In a blog editorial in the most recent issue of Harvard Business Review (HBR), co-founder of Fast Company Magazine, Bill Taylor, reminds us that "just because you can doesn't mean you should."
Taylor cites the recent public relations snafu by Bank of America when it announced, then later withdrew amongst well publicized customer outcry, a $5 fee to use it debit cards.
BofA executives reasoned that changing accounts was too much of a hassle and that eventually customers would just accept the fee.
As Taylor points out, this fractured logic, in the sole name of corporate profits and for no other purpose, was deficient. He cites the conclusion of the New York Times as a clear statement of his case, "The revenue the bank expected to raise from the debit fee was not worth the damage to its reputation."
Taylor goes on to discuss what he calls "one of the most subversive articles ever published" in HBR: "Companies and the Customers Who Hate Them."
The article, Taylor explains, was written by a couple of very big business people and a Harvard Business School professor, and concludes, "One of the most influential propositions in marketing, is that customer satisfaction begets loyalty, and loyalty begets profits. Why, then, do so many companies infuriate their customers by binding them with contracts, bleeding them with fees, confounding them with fine print, and otherwise penalizing them for their business? Because, unfortunately, it pays. Companies have found that confused and ill-informed customers, who often end up making poor purchasing decisions, can be highly profitable indeed."
I read that paragraph and immediately thought of workers' compensation - a system that infuriates its customers (workers and their employers) with binding contracts (networks and policies), confounding fine print (the micro-social regulation built into our systems) and penalizing them for their business (workers with needless disability; employers with needlessly inflated experience modification factors).
Yes, keeping our customers confused and ill-informed pays. They make poor purchasing decisions (e.g. surgery for regional low back pain where there is no other clinically significant indications) which creates outsized profits for everyone along the buffet line.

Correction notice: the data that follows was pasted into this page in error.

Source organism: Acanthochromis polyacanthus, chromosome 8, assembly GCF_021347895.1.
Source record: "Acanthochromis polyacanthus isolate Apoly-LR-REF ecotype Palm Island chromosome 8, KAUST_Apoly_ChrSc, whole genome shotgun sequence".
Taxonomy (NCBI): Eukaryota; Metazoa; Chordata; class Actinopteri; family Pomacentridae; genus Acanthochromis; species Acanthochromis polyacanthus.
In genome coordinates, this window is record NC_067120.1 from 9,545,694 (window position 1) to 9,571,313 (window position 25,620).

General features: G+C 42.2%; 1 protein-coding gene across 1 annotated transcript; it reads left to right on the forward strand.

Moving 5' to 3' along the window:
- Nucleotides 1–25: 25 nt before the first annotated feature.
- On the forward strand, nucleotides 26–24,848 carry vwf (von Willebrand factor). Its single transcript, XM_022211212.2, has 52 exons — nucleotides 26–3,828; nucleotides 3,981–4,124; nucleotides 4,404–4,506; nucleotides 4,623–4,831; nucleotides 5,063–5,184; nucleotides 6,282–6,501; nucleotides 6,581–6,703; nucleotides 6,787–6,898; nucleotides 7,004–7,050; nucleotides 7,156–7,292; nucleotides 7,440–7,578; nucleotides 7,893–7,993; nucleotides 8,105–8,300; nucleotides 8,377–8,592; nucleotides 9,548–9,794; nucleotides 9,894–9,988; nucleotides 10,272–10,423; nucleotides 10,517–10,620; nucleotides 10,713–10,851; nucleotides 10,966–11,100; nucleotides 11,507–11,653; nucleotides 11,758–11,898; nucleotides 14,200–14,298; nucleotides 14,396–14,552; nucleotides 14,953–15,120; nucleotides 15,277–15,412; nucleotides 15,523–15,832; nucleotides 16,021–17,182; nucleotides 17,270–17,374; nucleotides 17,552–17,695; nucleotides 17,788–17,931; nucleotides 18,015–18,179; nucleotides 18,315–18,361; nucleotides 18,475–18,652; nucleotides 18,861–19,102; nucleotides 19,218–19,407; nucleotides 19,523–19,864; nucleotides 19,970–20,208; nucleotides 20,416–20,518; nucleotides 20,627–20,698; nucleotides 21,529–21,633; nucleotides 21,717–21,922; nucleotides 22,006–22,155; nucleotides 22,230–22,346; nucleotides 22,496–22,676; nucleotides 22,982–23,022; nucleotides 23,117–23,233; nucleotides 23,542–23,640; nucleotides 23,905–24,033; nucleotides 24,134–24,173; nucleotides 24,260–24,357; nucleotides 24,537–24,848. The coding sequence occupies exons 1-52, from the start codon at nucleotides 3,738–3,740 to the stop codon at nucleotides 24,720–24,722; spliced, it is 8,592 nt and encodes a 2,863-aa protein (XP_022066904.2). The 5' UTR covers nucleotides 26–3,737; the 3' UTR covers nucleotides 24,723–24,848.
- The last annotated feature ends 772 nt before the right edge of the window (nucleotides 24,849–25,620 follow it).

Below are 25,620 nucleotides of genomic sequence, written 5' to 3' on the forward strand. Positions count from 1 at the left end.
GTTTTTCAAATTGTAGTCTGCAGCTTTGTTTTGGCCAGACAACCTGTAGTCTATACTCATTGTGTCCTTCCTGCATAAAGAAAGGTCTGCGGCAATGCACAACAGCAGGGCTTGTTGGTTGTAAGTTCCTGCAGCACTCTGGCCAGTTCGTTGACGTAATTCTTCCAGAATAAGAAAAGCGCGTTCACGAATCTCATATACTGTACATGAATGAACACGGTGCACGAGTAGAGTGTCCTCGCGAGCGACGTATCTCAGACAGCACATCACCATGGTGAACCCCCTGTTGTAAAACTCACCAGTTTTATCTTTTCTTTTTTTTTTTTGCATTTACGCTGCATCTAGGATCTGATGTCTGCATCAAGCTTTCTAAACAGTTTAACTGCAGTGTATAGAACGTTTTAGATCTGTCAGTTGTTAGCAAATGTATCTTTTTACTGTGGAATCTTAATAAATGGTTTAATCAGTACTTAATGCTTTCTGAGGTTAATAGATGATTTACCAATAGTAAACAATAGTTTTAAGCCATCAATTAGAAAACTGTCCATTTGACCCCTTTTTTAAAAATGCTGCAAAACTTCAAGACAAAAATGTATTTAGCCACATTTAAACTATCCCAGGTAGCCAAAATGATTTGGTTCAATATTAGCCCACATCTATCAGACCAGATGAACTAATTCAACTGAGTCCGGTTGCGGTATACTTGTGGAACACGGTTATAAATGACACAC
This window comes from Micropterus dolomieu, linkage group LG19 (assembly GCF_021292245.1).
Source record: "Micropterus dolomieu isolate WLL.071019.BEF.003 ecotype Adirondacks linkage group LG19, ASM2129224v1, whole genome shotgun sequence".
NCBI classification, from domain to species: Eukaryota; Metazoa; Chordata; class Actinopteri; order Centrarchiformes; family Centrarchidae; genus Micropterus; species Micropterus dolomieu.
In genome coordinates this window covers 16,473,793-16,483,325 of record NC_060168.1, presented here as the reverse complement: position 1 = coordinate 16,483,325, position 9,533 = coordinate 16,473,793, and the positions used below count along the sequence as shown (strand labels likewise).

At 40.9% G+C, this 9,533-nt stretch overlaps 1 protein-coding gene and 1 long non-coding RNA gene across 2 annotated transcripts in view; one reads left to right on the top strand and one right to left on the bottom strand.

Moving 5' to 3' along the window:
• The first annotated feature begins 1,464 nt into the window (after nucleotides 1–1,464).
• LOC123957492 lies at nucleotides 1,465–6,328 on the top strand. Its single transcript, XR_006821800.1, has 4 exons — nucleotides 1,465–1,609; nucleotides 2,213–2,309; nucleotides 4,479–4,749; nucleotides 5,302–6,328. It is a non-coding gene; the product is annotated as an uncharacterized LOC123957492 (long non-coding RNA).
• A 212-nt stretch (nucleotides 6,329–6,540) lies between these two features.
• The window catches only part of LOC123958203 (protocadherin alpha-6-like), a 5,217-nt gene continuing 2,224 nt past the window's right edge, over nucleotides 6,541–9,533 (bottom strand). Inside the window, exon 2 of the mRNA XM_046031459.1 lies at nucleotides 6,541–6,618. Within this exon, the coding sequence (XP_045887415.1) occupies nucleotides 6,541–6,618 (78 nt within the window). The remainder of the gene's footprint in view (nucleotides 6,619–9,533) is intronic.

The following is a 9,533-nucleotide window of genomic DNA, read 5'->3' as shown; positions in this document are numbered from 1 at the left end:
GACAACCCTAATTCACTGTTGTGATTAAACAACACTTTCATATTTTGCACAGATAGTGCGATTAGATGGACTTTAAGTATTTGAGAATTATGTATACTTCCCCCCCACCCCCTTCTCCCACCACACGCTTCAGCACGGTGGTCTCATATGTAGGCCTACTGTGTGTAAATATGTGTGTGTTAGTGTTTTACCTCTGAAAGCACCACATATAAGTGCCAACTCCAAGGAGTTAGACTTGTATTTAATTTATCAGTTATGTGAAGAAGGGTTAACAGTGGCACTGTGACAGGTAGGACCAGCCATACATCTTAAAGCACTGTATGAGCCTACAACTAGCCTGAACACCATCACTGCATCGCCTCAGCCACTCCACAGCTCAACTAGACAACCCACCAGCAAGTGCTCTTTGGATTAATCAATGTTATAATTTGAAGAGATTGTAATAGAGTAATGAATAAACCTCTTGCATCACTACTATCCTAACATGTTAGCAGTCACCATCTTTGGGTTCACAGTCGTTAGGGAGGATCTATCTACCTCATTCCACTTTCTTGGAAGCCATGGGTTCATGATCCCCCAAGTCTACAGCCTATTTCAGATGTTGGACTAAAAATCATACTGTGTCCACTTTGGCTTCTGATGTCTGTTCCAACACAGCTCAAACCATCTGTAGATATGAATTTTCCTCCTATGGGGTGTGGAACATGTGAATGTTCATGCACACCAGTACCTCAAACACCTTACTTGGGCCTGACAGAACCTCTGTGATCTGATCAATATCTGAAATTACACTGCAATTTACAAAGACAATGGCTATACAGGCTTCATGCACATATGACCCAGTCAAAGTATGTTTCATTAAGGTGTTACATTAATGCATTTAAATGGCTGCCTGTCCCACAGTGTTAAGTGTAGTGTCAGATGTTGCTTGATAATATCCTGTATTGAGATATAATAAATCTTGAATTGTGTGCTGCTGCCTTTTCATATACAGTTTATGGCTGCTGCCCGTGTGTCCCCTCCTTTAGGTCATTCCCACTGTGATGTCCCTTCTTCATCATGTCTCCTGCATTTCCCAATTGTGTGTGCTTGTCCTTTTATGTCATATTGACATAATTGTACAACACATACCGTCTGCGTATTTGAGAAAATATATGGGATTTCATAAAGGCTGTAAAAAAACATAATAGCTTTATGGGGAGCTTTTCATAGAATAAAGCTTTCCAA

Taylor quotes the earlier HBR article, "Businesses that prey on customers are perpetually vulnerable to their pent-up hostility. Sometimes all it takes to drive mass defection is the appearance of a customer-friendly competitor."
I wrote earlier that Oklahoma may start a national trend with the pending experiment of a Texas-based non-subscription offering. My interest is whether this is a model that will provide discernable, increased, value to our customers and whether by doing so we will see defection from our current centenarian system to a more customer friendly competitor.
"Hopefully, as we put the finishing touches on a lousy year, we can all learn to distinguish between economic value and human values, between what we can do and what we should do," Taylor concludes. "Those distinctions might produce fewer customers who hate us, and lots more who love us."
We all know that change is in the air. Because of the enormity of our industry, and its age, such change doesn't come quickly, but surely we are in for different times.
The Oklahoma experiment will face tremendous lobbying obstacles, no doubt, because those whose mind set is based on the "because we can" sentimentality make no distinction in the provision of value versus extraction of short term profits.
Taylor counsels, "Real leadership is about embracing the 'values proposition' — doing the right thing at all times, and figuring out how to build a great business around that unwavering promise."
I know I'm preaching to the choir in this blog - those of you who read this are already on board in providing value to our customers. Your mission: to extol the philosophy of value to others and remind them that just because we can doesn't mean we should.workers compensation, work comp, injured worker